In human medicine, wellness screenings are suggested by your doctor to gauge how your body is doing. The wellness screening is an important step that can help you become more aware of and knowledgeable about key health indicators. In veterinary medicine, we believe these preventative diagnostics are just as important!
Why is this important?
Animals are very good at masking illness, and disease may be present even in pets that appear to be healthy. If a disease can be detected before your pet shows signs of illness, steps can often be taken to manage or correct the problem before permanent damage occurs. Wellness screenings are a process of check-ups, blood, and other laboratory tests designed to detect early or hidden disease in pets that appear to be healthy.
What does a wellness screening include?
Comprehensive Physical Examination (aka head to toe examination)
- coat and skin
- eyes, ears, mouth, and teeth
- heart. lungs, and abdomen
- musculoskeletal system
Chemistry and CBC
- A blood chemistry profile, including electrolytes, provides information about your pet’s liver, kidneys, and pancreas as well as other functions of the body,such as blood sugar and hydration. A complete blood count can identify infection,inflammation, and anemia.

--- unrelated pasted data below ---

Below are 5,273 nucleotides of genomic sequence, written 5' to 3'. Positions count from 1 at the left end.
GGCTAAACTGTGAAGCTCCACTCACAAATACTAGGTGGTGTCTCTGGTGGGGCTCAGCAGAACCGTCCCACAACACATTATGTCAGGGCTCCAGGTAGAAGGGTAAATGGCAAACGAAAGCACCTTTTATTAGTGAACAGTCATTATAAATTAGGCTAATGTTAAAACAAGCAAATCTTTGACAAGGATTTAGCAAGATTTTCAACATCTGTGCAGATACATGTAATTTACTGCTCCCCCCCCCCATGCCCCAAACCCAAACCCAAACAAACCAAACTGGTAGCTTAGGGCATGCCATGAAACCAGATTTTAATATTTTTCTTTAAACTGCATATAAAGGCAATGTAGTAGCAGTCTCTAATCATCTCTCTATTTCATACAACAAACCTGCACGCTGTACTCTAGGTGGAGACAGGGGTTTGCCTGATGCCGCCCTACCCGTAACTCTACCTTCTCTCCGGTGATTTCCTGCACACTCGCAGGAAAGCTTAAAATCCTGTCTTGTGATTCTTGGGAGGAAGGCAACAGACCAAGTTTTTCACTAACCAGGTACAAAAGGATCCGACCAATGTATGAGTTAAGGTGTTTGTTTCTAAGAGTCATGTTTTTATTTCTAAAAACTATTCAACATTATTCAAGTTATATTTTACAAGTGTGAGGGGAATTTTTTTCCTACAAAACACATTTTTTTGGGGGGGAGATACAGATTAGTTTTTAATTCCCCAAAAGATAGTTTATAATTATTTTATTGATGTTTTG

Infectious Disease Screening
- Identifies if your pet has been exposed to blood borne parasites such as heartworm and lyme disease
- Checks for parasites, living hidden in your pet’s intestines. Some of these worms are contagious to people as well.
- Identifies urinary tract inflammation, infection, and early kidney disease
Thyroid Function Tests (for senior pets)
- Early detection of hypothyroidism is only possible with a blood test.
What does a wellness screening cost?
Take the guesswork out of the equation! Based on your pet and their age, here is what your panel includes and what it will cost.
How do I schedule a Wellness Screening?
No appointment necessary! As a walk-in only clinic, please visit us at your earliest convenience. When coming in for a wellness screening, bring in a fresh fecal sample. The doctor will also want to collect urine when you get here, please don’t let your pet go to the bathroom before you come in!